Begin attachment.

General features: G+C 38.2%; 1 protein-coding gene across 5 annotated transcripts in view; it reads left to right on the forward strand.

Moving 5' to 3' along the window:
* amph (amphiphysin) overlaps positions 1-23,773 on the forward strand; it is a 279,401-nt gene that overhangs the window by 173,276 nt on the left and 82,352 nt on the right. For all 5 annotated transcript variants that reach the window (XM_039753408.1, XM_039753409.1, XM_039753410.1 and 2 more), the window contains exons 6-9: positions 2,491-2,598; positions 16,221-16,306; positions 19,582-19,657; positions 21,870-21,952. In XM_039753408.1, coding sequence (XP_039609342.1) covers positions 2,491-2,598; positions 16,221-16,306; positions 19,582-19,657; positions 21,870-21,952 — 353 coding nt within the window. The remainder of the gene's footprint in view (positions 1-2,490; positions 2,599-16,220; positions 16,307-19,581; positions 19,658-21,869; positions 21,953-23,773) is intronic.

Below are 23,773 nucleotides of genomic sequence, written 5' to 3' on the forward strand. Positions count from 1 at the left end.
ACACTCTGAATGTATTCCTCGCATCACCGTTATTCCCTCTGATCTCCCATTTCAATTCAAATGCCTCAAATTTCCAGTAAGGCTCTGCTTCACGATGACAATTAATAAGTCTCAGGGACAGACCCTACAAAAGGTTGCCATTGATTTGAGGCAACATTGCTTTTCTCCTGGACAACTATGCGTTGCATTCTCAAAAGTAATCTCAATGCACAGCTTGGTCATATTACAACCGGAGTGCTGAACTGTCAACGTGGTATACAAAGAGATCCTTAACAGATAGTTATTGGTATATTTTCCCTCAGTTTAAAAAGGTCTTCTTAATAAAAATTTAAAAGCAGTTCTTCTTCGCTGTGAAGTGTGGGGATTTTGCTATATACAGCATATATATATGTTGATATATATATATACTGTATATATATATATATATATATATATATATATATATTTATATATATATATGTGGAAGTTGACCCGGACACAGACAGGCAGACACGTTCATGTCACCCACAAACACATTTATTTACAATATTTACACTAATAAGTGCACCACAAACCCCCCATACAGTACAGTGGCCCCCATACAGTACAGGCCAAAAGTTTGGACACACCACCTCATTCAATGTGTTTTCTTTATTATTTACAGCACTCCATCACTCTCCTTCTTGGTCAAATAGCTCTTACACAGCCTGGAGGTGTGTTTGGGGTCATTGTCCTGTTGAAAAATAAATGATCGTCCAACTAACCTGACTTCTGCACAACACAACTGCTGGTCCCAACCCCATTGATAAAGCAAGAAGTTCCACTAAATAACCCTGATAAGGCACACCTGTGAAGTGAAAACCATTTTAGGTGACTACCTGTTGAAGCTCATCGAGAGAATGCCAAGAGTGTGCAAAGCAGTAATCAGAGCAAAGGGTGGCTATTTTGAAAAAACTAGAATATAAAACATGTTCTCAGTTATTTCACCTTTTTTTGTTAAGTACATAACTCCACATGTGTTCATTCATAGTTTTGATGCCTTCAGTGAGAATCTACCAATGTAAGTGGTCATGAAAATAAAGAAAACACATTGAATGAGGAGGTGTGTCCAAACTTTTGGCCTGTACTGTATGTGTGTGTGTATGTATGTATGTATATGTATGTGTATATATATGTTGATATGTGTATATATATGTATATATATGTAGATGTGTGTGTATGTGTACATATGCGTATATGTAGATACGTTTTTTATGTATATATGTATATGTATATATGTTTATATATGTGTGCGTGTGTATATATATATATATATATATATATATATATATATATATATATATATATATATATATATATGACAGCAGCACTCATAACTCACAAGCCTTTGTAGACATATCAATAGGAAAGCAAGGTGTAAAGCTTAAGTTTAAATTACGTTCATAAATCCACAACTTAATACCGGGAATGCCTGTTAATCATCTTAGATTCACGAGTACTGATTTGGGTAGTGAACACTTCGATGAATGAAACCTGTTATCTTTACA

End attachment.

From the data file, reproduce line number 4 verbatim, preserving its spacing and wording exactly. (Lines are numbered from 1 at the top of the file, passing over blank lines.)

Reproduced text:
Below are 23,773 nucleotides of genomic sequence, written 5' to 3' on the forward strand. Positions count from 1 at the left end.